Before getting recognition for portraying Leonard Hofstadter in in the popular sitcom ‘The Big Bang Theory,’ Johnny Galecki made his television debut with a key role in the 1990 series ‘American Dreamer.’ Born in Belgium and raised in the USA, Johnny dreamt of becoming an actor ever since he was a teenager. Johnny appeared in key roles in many television series’ such as ‘Billy,’ ‘Roseanne,’ and ‘Hope & Faith’ before he was signed for ‘The Big Bang Theory,’ in 2007. Johnny has also appeared in several successful films, including ‘Hancock’ and ‘Vanilla Sky.’ We have compiled Johnny Galecki quotes on career, acting, life, love, comedy, passion, and work from his interviews, films, and talk show appearances.
People always ask about learning all of your lines as an actor, and it's generally the easiest part of the job.
When you read the news, and you see all this bad stuff happening, there's a tendency to lose faith in humanity. But I meet so many people who restore it and realize that, actually, 99 percent of people are great.
'Entourage' is a great show, but it's fantasy. I spent my twenties in L.A. in this business, and my life didn't look anything like that. 'Big Bang' reflects a side of men that is rarely shown. We see their flaws - all of them.
I was a huge theater geek growing up, and that was not the easiest thing in the world, especially growing up in Chicago, where sports are really the norm. I was always off to the theater at night, from 7 years old on. Friends there in the Midwest who could talk to you about the idiosyncrasies of 'Pippin' were few and far between.
You get to a certain point - gratefully - when you're out of your twenties, and you realize how fleeting life is. So, it becomes important to feel as if the people in your life know exactly how you feel about them at all times.
Scientists are not these guys in lab coats deep in the inner bowels of universities and hospitals with their Bunsen burners. They're the people molding the culture that we live in, the future of our culture, and the technology we rely on every day.
Scientists are not these guys in lab coats deep in the inner bowels of universities and hospitals with their Bunsen burners. They're the people molding the culture that we live in, the future of our culture, and the technology we rely on every day. These are the rock stars of our time right now.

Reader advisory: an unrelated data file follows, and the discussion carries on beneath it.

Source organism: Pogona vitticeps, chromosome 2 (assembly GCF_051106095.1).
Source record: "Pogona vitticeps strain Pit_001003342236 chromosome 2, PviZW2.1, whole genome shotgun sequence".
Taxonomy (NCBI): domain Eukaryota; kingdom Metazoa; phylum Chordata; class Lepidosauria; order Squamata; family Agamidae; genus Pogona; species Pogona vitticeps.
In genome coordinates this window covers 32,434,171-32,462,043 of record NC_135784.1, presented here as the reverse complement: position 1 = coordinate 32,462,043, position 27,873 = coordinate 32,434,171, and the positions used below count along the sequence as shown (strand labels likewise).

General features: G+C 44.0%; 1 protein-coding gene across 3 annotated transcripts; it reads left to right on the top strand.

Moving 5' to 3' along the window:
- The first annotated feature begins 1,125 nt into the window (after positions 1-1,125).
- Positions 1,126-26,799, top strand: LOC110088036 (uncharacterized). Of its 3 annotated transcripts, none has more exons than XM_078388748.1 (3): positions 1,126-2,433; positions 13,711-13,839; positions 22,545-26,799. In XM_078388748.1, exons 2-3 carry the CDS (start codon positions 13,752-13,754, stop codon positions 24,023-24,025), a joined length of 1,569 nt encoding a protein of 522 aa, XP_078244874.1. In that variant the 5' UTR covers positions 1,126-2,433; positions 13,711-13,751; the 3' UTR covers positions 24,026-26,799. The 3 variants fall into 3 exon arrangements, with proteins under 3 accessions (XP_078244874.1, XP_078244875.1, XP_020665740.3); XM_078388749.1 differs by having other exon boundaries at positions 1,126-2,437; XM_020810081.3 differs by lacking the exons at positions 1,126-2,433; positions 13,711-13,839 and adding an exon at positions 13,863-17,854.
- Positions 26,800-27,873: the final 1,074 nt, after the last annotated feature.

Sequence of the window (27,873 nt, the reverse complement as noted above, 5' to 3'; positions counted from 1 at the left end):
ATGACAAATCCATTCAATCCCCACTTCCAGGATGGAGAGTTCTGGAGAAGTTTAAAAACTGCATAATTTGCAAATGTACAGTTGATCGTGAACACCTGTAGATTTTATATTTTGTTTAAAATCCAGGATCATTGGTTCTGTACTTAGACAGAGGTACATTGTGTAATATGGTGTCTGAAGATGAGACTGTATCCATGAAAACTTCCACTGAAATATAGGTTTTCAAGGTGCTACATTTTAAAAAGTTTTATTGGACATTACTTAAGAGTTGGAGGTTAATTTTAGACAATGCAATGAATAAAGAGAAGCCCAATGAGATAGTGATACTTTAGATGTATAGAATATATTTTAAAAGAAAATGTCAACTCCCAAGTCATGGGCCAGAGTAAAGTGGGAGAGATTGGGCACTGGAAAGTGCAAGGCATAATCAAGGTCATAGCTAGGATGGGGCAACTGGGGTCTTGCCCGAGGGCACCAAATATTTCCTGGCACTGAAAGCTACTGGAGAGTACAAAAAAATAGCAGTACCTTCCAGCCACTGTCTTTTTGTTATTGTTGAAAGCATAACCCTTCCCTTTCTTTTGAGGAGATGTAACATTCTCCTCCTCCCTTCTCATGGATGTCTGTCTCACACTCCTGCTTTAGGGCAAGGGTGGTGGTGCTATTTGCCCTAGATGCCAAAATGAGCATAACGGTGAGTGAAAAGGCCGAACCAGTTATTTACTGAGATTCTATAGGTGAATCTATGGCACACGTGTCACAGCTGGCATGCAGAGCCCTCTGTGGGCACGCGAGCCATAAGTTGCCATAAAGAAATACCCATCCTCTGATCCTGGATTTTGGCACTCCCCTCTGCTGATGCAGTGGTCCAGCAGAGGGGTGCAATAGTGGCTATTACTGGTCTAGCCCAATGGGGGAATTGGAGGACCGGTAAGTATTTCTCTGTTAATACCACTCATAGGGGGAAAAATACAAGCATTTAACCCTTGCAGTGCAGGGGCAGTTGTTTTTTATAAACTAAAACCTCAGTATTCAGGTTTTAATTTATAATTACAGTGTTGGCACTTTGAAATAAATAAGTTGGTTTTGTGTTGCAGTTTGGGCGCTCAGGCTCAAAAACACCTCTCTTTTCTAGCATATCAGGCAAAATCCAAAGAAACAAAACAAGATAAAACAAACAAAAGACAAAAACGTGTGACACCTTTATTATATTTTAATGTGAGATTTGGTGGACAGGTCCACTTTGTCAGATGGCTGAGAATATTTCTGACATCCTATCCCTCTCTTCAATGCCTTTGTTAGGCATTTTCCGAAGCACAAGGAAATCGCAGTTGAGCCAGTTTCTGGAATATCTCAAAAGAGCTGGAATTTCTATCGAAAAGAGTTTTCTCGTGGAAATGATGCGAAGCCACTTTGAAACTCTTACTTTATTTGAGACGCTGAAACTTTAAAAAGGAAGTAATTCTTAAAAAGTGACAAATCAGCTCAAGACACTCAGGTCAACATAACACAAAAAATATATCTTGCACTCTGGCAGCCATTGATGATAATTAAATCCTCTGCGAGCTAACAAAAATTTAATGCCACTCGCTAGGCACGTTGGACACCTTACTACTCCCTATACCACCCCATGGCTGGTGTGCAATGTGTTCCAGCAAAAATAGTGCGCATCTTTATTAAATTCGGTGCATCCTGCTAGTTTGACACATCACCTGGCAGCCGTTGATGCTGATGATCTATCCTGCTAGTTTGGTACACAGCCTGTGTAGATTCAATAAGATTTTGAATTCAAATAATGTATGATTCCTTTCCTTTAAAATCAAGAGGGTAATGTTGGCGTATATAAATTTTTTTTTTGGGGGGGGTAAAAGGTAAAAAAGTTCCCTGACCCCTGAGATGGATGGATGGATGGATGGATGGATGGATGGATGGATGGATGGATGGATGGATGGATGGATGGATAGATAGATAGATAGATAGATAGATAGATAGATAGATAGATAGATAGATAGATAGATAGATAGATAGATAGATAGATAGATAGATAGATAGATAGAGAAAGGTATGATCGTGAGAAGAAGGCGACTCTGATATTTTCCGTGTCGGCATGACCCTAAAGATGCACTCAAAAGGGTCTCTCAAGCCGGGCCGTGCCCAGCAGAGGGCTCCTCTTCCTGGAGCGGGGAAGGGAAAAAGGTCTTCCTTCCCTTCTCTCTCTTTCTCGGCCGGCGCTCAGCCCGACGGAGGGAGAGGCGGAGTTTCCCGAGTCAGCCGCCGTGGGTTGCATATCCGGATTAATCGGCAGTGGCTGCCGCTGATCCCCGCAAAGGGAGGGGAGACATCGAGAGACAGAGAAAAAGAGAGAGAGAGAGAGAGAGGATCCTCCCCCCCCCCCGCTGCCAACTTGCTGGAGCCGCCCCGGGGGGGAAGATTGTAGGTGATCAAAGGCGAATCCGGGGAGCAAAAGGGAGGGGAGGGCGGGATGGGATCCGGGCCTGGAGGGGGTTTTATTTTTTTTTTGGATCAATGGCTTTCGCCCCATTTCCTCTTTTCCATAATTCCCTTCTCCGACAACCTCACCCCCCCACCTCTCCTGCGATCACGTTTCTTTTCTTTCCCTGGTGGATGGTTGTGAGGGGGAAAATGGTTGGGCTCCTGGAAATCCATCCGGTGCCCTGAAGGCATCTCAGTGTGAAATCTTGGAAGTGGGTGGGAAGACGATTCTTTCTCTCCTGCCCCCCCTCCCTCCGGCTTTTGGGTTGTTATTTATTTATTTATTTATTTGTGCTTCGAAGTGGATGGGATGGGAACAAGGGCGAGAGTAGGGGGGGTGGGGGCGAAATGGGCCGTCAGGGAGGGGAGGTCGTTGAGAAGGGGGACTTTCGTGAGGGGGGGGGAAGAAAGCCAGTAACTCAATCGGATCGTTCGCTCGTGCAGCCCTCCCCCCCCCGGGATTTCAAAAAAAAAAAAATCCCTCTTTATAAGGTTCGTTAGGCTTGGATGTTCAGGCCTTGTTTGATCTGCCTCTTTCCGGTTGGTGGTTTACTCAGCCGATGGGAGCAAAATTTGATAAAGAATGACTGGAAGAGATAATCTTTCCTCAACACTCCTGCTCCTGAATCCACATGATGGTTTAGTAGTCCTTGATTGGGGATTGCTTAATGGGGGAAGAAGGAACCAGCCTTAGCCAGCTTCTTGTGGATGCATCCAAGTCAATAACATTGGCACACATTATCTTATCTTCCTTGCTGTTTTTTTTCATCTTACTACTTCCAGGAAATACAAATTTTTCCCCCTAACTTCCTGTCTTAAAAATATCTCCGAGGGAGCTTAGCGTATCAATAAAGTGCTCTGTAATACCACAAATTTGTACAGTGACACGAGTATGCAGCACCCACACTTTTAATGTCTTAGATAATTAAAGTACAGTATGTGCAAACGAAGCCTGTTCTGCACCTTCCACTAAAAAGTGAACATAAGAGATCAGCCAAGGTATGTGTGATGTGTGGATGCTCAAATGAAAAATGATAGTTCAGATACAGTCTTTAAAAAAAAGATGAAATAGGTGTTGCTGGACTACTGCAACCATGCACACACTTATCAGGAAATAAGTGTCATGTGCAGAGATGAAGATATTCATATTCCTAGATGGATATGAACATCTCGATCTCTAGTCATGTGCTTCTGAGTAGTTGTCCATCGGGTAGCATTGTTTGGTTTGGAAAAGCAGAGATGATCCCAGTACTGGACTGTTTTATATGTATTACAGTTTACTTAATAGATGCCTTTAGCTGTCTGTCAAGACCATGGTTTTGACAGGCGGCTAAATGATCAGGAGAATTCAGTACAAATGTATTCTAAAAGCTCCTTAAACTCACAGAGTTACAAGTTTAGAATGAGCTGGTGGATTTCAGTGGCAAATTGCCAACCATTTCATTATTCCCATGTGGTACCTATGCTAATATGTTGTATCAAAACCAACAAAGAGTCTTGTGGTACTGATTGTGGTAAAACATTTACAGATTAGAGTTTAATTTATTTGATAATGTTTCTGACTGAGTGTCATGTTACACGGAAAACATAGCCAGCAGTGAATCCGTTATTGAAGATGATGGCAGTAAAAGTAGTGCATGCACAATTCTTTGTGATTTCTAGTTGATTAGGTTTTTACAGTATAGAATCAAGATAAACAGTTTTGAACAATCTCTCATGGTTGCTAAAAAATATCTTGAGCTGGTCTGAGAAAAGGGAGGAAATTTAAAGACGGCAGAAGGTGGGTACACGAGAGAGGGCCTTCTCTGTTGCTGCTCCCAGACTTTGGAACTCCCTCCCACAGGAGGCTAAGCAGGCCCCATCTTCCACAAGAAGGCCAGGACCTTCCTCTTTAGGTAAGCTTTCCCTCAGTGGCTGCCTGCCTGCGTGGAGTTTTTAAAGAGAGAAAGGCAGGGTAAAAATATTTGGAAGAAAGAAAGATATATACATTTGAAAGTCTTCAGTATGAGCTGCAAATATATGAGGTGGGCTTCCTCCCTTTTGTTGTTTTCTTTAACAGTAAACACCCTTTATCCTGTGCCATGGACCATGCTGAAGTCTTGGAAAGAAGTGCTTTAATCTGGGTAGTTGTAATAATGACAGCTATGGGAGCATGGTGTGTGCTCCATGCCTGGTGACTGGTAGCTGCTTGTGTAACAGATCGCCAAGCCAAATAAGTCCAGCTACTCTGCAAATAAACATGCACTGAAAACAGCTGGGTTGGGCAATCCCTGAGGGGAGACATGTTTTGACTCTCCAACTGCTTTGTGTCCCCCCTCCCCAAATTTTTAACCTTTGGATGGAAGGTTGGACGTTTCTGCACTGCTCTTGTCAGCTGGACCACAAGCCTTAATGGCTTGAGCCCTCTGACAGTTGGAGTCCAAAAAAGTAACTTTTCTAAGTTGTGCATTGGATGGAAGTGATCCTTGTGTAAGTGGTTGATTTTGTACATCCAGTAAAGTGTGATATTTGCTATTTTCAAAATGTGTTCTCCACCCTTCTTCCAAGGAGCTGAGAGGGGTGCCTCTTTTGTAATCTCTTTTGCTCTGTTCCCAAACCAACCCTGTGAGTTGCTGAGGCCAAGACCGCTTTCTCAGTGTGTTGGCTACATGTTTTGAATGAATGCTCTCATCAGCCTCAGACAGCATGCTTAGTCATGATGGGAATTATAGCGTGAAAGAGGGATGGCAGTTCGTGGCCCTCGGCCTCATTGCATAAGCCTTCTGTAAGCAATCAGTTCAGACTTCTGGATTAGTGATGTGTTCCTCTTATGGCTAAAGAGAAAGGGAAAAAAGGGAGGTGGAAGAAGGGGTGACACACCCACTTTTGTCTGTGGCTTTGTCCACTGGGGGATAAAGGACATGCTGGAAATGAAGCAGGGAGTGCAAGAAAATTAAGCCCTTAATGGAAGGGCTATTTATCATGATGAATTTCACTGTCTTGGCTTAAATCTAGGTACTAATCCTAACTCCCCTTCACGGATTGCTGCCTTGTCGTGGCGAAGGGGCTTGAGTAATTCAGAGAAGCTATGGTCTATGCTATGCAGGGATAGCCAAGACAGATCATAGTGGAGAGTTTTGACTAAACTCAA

Growing up in Chicago, I was a theater nerd. That might be very cool on the East Coast, but in Chicago, it's really the athletes that come in No. 1 on the cool scale. Maybe musicians after that. Community theater? That's way down the list, my friend.
It's always interesting for me to watch the pilot of an established show because you see how the writers and actors weren't really sure what the show was and what the dynamics were. If you look at the pilot for 'Seinfeld,' for example, it's practically unrecognizable.
My parents would have their friends over - their friends who thought, 'How can you live without a TV?' By the time they left, they understood why, because I had done the second act of 'West Side Story' and the first act of 'Jesus Christ Superstar,' playing all the parts. In many ways, that's what I'm still doing. I'm just getting paid better.
When I grew up, scientists were anti-social people who worked in basements and wore coats and worked with bunson burners, and now they're in our technology every day, and our technology has almost become fashion accessories.
I was the sibling that kind of kept it all on a level when life at home got tough. I did it through comedy, sarcasm and distraction. All families are complicated, but my home life was glaringly uncomfortable much of the time, and it was me that took the onus.
I read the papers, and I watch the news a lot. I watch 'Dateline' and '48 Hours.' And I think we have a tendency to become terrified of one another, thinking that there is a serial killer that is on either side of you.
Comedy is similar to hockey... in only one way. You get a lot of credit for assists. So I try to serve whatever the intention is, be it the joke or the story or the scene or the moment or the kiss, even if it's not my joke or moment.
As they say, there are two rules in improv: Never say no, and never ask why. When another actor asks 'Why?' or says no to something you're suggesting, then it's very clear that they're putting the onus on you, because they're not comfortable with it themselves.
You know, I read the papers and I watch the news a lot. I watch 'Dateline' and '48 Hours'. And I think we have a tendency to become terrified of one another, thinking that there is a serial killer that is on either side of you.
There is that stereotype of a nerd with the high pants and pocket protector and that kind of thing. That can sustain comedy for maybe a movie - hence the 'Revenge of the Nerds' franchise - but not for hopefully years on the air. It's a sight gag, not a story.